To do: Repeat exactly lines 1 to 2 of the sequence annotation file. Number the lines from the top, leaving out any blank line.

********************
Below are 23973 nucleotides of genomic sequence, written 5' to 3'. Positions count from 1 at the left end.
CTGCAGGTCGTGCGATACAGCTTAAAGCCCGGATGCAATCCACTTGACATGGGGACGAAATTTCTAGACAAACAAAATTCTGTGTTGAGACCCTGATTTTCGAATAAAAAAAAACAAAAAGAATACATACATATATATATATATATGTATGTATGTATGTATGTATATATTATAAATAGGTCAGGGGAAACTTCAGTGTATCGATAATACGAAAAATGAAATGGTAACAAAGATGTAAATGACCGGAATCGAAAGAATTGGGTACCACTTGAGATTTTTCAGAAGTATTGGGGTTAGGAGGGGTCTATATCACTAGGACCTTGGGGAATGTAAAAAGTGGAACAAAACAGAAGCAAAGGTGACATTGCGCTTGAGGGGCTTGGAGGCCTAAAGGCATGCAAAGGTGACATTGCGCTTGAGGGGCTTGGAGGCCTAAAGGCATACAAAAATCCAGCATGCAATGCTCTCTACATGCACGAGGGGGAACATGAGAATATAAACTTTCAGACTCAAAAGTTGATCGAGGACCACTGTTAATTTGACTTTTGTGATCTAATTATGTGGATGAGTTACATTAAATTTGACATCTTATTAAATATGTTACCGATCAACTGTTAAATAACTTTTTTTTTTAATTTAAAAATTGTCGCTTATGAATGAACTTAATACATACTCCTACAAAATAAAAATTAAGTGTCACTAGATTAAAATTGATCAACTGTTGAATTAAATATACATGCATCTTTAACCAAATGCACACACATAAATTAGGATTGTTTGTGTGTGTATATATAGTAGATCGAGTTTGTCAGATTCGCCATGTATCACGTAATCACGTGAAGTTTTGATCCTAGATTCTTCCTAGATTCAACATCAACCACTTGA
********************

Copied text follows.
Below are 23973 nucleotides of genomic sequence, written 5' to 3'. Positions count from 1 at the left end.
CTGCAGGTCGTGCGATACAGCTTAAAGCCCGGATGCAATCCACTTGACATGGGGACGAAATTTCTAGACAAACAAAATTCTGTGTTGAGACCCTGATTTTCGAATAAAAAAAAACAAAAAGAATACATACATATATATATATATATGTATGTATGTATGTATGTATATATTATAAATAGGTCAGGGGAAACTTCAGTGTATCGATAATACGAAAAATGAAATGGTAACAAAGATGTAAATGACCGGAATCGAAAGAATTGGGTACCACTTGAGATTTTTCAGAAGTATTGGGGTTAGGAGGGGTCTATATCACTAGGACCTTGGGGAATGTAAAAAGTGGAACAAAACAGAAGCAAAGGTGACATTGCGCTTGAGGGGCTTGGAGGCCTAAAGGCATGCAAAGGTGACATTGCGCTTGAGGGGCTTGGAGGCCTAAAGGCATACAAAAATCCAGCATGCAATGCTCTCTACATGCACGAGGGGGAACATGAGAATATAAACTTTCAGACTCAAAAGTTGATCGAGGACCACTGTTAATTTGACTTTTGTGATCTAATTATGTGGATGAGTTACATTAAATTTGACATCTTATTAAATATGTTACCGATCAACTGTTAAATAACTTTTTTTTTTAATTTAAAAATTGTCGCTTATGAATGAACTTAATACATACTCCTACAAAATAAAAATTAAGTGTCACTAGATTAAAATTGATCAACTGTTGAATTAAATATACATGCATCTTTAACCAAATGCACACACATAAATTAGGATTGTTTGTGTGTGTATATATAGTAGATCGAGTTTGTCAGATTCGCCATGTATCACGTAATCACGTGAAGTTTTGATCCTAGATTCTTCCTAGATTCAACATCAACCACTTGA